Last year’s zombie march provided an excellent opportunity for lessons to be learned by not only residents of Durango, but also law enforcement.
Anyone who watched videos of that event probably would say: “That’s not the Durango I know,” and they would be right. It’s not the Durango I know, either. Many families move here to get away from violence in the streets. They work three jobs to make ends meet for the quality of life we have here.
Twenty-two people who were arrested last year learned lessons: They faced court, dealt with attorneys and spent money to defend themselves. They faced sanctions at work, school and home. And they all have discovered that an arrest record stays with you for the rest of your adult life, even if your case is deferred.
Every time they go for a job interview or apply to a school, they will have to explain this arrest. They violated the law; and I think if you ask most of them, they don’t even know why.
The police department also learned many lessons. We looked into issues of use of force, mass arrests and chemical sprays. We spent months reviewing video and investigating our actions to ensure that they were appropriate. We talked at length with some of those arrested to see if there was a point in time where this could have been avoided.
We have reviewed crowd-control measures and gathered input from other agencies that have faced similar situations. This year, we are better prepared, and I am hopeful we will not repeat some of our mistakes from last year.
One lesson we gathered from those arrested was the need to be more proactive with this event and the need for more information before it starts. That is why I am writing about this today.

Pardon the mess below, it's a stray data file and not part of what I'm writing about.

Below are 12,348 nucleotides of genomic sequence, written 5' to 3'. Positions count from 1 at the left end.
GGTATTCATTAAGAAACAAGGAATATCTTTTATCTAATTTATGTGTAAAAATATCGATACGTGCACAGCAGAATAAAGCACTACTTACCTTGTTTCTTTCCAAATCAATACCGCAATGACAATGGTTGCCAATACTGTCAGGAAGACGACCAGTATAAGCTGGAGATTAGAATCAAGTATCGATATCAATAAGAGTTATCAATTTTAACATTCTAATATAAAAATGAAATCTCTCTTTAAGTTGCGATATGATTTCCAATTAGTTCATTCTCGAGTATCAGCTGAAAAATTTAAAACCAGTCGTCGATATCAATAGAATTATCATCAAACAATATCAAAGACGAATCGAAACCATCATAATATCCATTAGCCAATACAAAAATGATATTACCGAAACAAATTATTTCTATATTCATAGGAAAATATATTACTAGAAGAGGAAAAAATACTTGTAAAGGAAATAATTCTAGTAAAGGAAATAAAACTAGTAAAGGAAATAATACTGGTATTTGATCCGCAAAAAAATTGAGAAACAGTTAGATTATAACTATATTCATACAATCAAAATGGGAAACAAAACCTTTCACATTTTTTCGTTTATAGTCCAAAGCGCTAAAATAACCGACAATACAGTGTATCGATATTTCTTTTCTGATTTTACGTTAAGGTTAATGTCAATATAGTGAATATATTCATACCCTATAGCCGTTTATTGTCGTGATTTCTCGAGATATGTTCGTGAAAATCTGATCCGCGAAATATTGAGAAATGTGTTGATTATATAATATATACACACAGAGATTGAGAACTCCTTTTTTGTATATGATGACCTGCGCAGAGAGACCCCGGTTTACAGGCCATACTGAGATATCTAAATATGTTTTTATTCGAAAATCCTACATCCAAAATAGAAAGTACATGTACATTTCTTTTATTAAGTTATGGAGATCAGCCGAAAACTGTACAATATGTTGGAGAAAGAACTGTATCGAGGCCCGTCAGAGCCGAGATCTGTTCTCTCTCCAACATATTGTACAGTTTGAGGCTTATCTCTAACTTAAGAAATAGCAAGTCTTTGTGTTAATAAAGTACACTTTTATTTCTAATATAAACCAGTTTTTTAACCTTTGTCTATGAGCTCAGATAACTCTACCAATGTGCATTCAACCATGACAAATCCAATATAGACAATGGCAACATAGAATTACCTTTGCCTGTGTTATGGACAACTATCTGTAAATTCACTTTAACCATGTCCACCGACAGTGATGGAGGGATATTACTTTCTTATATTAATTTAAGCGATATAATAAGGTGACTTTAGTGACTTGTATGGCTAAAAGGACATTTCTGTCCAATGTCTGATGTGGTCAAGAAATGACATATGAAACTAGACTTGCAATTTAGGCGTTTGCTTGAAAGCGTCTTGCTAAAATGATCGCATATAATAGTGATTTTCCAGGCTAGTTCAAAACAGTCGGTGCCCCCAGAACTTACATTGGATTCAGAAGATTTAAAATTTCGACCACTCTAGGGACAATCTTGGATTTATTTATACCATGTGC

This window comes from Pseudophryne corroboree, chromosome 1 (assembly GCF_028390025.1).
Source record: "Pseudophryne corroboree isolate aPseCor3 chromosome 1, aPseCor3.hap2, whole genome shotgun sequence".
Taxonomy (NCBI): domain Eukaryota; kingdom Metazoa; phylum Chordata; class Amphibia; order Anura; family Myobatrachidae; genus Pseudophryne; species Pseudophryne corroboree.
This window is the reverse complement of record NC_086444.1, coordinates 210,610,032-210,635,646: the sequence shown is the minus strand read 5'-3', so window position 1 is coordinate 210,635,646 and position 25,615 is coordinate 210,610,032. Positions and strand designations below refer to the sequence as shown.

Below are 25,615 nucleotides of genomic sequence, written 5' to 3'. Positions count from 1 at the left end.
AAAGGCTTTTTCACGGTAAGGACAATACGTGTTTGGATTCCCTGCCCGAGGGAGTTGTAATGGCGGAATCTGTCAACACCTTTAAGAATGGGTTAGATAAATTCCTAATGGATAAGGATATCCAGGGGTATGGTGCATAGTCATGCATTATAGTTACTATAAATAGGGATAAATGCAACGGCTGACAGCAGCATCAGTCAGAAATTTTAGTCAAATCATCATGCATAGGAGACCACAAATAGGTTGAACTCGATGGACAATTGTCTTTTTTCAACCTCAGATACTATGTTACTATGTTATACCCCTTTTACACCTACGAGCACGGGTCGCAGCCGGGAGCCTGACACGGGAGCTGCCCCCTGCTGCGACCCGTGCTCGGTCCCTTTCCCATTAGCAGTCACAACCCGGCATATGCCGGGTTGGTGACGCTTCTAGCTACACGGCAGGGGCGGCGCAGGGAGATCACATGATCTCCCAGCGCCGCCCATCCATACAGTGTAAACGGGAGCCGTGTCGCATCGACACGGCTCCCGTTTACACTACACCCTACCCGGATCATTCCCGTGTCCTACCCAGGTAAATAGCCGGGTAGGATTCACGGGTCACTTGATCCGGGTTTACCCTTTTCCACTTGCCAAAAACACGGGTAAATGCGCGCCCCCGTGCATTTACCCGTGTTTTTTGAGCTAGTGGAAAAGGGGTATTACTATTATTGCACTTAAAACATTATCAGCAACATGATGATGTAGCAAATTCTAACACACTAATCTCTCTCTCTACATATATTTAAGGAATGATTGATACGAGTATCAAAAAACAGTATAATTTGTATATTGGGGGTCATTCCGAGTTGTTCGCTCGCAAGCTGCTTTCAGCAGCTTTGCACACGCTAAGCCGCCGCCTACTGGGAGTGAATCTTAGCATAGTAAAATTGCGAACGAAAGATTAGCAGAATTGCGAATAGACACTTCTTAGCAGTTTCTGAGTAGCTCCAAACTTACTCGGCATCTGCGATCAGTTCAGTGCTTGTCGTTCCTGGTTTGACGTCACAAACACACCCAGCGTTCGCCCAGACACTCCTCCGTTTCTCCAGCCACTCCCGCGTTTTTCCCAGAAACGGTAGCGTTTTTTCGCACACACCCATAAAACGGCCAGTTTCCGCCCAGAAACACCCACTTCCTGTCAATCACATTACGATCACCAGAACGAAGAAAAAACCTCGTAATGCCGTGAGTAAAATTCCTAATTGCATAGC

The Durango Police Department has an obligation to protect the rights of all our residents, and we are charged with maintaining the peace. Every resident has the right to assemble as long as it is lawful and peaceful. Every resident has the right to free speech as long as it is not riotous in nature.
The zombie march is not a lawful or sanctioned event. It is unlawful to obstruct a street or road. It is unlawful to throw beer bottles, rocks, full beer cans, trash cans and lit cigarettes at police. It is unlawful to remain in place after being given a lawful order to disperse. It is unlawful to damage or destroy someone else’s property. It is unlawful to assault a police officer.
These all were things people were arrested for last year. Alcohol was a factor in most of the arrests we made last year. We all know that alcohol lowers inhibitions and good judgment when consumed in excess.
If you decide to go downtown on Halloween, please do not consume alcohol in excess; be mindful and respectful of others and their property; and do not get into the street. If you are contacted by police, please comply with any directives or requests. This Halloween, we can all avoid mistakes we made last year.
With everyone’s help, we can make sure this year’s Halloween is fun for all, like the Durango we all know and love.
Lt. Ray Shupe is assistant operations division commander with the Durango Police Department.